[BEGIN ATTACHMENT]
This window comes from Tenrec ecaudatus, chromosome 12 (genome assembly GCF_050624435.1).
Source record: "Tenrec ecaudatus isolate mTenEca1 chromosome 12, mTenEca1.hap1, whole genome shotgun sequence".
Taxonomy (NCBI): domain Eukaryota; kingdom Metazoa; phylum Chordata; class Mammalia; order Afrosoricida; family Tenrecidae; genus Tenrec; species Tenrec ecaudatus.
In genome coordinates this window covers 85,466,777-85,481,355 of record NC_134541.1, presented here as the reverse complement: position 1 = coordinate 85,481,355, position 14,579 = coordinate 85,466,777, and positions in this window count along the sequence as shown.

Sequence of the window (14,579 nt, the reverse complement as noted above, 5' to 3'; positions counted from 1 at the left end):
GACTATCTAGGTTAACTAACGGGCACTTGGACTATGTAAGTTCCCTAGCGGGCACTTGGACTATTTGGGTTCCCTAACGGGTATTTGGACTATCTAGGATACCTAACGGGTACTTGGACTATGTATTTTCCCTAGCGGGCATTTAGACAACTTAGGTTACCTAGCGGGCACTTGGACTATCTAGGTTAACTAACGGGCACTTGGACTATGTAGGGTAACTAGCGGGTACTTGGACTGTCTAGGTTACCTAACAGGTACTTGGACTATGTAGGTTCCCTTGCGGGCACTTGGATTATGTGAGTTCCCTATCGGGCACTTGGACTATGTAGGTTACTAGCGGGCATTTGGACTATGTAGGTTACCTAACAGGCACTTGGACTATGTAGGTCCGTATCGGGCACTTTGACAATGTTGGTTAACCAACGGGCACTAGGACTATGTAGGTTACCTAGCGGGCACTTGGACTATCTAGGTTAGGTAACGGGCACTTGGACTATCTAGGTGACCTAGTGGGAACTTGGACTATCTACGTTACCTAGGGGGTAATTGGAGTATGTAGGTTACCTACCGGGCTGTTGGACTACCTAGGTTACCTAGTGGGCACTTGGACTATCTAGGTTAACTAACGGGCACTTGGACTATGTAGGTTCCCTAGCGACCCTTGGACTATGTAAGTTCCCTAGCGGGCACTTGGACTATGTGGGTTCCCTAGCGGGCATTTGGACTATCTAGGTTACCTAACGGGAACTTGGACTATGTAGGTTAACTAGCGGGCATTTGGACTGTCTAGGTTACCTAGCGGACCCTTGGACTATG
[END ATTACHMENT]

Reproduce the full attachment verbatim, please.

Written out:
This window comes from Tenrec ecaudatus, chromosome 12 (genome assembly GCF_050624435.1).
Source record: "Tenrec ecaudatus isolate mTenEca1 chromosome 12, mTenEca1.hap1, whole genome shotgun sequence".
Taxonomy (NCBI): domain Eukaryota; kingdom Metazoa; phylum Chordata; class Mammalia; order Afrosoricida; family Tenrecidae; genus Tenrec; species Tenrec ecaudatus.
In genome coordinates this window covers 85,466,777-85,481,355 of record NC_134541.1, presented here as the reverse complement: position 1 = coordinate 85,481,355, position 14,579 = coordinate 85,466,777, and positions in this window count along the sequence as shown.

Sequence of the window (14,579 nt, the reverse complement as noted above, 5' to 3'; positions counted from 1 at the left end):
GACTATCTAGGTTAACTAACGGGCACTTGGACTATGTAAGTTCCCTAGCGGGCACTTGGACTATTTGGGTTCCCTAACGGGTATTTGGACTATCTAGGATACCTAACGGGTACTTGGACTATGTATTTTCCCTAGCGGGCATTTAGACAACTTAGGTTACCTAGCGGGCACTTGGACTATCTAGGTTAACTAACGGGCACTTGGACTATGTAGGGTAACTAGCGGGTACTTGGACTGTCTAGGTTACCTAACAGGTACTTGGACTATGTAGGTTCCCTTGCGGGCACTTGGATTATGTGAGTTCCCTATCGGGCACTTGGACTATGTAGGTTACTAGCGGGCATTTGGACTATGTAGGTTACCTAACAGGCACTTGGACTATGTAGGTCCGTATCGGGCACTTTGACAATGTTGGTTAACCAACGGGCACTAGGACTATGTAGGTTACCTAGCGGGCACTTGGACTATCTAGGTTAGGTAACGGGCACTTGGACTATCTAGGTGACCTAGTGGGAACTTGGACTATCTACGTTACCTAGGGGGTAATTGGAGTATGTAGGTTACCTACCGGGCTGTTGGACTACCTAGGTTACCTAGTGGGCACTTGGACTATCTAGGTTAACTAACGGGCACTTGGACTATGTAGGTTCCCTAGCGACCCTTGGACTATGTAAGTTCCCTAGCGGGCACTTGGACTATGTGGGTTCCCTAGCGGGCATTTGGACTATCTAGGTTACCTAACGGGAACTTGGACTATGTAGGTTAACTAGCGGGCATTTGGACTGTCTAGGTTACCTAGCGGACCCTTGGACTATG